Of choirs and places where they drink

The composer Alexander Borodin once said, “Music is a pastime, a relaxation from more serious occupations“.   For him, this was probably true.  Whilst he is mostly remembered as a composer, Borodin also had a long career as a Chemist and was particularly noted for his work on ‘aldehydes’ (I’m not even going to attempt to define that for you!).  I would hazard a guess that the same could be said of most, if not all, of my choir members.  By which I mean being in a choir is a relaxing pastime – I’m not sure many of them are famous chemists!

As a result of this, I spend a lot of time in the pub.  The thing is, I don’t particularly like beer, and it seems that if you are a man in a pub, the law states that you must drink beer by the pint.  To get around this problem, I mostly run female choirs which means when we go to the pub together I can drink wine instead!  As it turned out, this was particularly useful on Saturday, when I found myself in a pub with 85 men and 5 women.  Luckily, as the 5 ladies in question were all members of my Female Barbershop Group, The BlueBelles, I was able to warrant sitting with them and drinking wine!

Of course the combination of music and alcohol is not a new idea.  There is a lot of debate surrounding whether or not Beethoven was an alcoholic. In fact, many composers were fond of drinking, often to excess, but the Russian composer and civil servant Mussorgsky was perhaps the most notorious of all for his rampant alcoholism. Even though he probably was predisposed to heavy drinking by his family history, cultural acceptance of the habit, and peer pressure during his years in the military, Mussorgsky belonged to a rebellious generation that thought of drunkenness as a form of protest against bourgeois society.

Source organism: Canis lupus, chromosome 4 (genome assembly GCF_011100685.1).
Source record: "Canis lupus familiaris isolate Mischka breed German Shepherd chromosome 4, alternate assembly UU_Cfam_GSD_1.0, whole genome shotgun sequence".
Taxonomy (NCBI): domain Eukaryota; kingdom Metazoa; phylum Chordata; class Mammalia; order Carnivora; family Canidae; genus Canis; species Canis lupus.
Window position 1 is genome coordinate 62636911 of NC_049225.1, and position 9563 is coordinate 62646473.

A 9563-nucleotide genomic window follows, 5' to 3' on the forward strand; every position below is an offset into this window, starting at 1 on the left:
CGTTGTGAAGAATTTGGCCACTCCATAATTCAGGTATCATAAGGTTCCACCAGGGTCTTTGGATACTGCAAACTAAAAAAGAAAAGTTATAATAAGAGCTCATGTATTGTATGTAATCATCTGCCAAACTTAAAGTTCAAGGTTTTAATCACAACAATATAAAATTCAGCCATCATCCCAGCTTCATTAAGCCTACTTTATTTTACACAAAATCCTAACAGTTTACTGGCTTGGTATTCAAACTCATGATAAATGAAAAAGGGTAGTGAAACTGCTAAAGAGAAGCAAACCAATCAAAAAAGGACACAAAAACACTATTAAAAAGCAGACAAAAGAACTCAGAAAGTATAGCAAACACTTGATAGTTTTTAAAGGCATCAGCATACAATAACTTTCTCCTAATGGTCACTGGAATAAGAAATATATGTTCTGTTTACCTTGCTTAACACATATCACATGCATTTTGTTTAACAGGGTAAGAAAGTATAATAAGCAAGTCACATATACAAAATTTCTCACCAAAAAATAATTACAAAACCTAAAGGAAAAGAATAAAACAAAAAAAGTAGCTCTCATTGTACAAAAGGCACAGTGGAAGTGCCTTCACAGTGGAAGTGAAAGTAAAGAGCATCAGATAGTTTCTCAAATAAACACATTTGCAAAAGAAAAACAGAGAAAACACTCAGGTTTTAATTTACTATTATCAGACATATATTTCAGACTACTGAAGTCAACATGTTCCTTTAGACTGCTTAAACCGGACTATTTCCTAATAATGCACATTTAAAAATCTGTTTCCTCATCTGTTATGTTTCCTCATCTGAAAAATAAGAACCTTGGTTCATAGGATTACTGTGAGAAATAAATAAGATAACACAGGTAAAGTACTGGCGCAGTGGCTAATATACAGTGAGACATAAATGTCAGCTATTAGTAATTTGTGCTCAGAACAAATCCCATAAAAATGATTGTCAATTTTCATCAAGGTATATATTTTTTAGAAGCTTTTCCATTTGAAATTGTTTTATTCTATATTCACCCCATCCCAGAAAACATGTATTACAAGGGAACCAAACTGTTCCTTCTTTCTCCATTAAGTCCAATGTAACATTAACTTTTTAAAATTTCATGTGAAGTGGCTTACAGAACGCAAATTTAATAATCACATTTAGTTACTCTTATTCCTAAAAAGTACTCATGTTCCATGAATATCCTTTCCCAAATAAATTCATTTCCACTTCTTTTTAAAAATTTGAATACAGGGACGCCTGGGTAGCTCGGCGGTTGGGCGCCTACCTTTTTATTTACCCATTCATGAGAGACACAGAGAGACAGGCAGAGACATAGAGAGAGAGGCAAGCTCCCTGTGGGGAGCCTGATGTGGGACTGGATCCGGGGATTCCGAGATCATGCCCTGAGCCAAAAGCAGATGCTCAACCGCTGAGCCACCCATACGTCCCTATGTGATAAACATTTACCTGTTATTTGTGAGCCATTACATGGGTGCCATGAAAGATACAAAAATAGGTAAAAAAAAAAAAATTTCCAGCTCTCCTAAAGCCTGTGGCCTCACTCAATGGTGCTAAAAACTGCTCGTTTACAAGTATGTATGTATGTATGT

I certainly don’t wish to suggest that all choristers are alcoholics, that would be most unfair. Nevertheless, it is a fact that until recently if you went onto the unofficial Lichfield Cathedral Choir website there was a list of the pubs Cathedral Choristers favoured!

Similarly, anyone who has sung with, or knows someone in a Male Voice Choir will be familiar with the term ‘Afterglow’.  The dictionary definition of this word says “a pleasant feeling produced after an experience, event, feeling, etc.: The team were basking in the afterglow of winning the cup.”  The Afterglow for a Male Voice Choir is something altogether different, although it is often driven by the recent glory of a successful concert and the pleasant experience of a positive audience reaction. And alcohol. It is the post-concert celebratory singing and drinking. Sometimes an afterglow can even eclipse the concert, or at least the alcohol can lead to that delusional belief!

So, the evidence would clearly suggest that being in a choir is certainly closer to being a relaxing pastime as opposed to a serious occupation.  But what of the Choirmaster or indeed the Accompanist?  I for one would certainly claim that running a choir is a serious occupation.  After all, the Musical Director is not only responsible to the choir, for finding, rehearsing and performing the music. But, equally as important, the Choirmaster has a responsibility to the audience – i.e. the paying public. After all they not only fund the Music Team, but also have the last word on whether or not the choir is any good!

That is one of the most important things about concerts – Positive feedback.  Certainly in amateur choirs, most members not only pay for the privilege of being in the choir, but also sacrifice a lot of their free time to rehearse and be part of concerts. Therefore I believe the role of the MD is to ensure the choir performs well enough to exceed the audience’s expectations, which in turn will lead to praise for the choir.  Ultimately this is always good for morale and tends to result in choirs wanting to sing at more and more events.  And the upside of more events, is that we get to spend even more time in the pub drinking wine!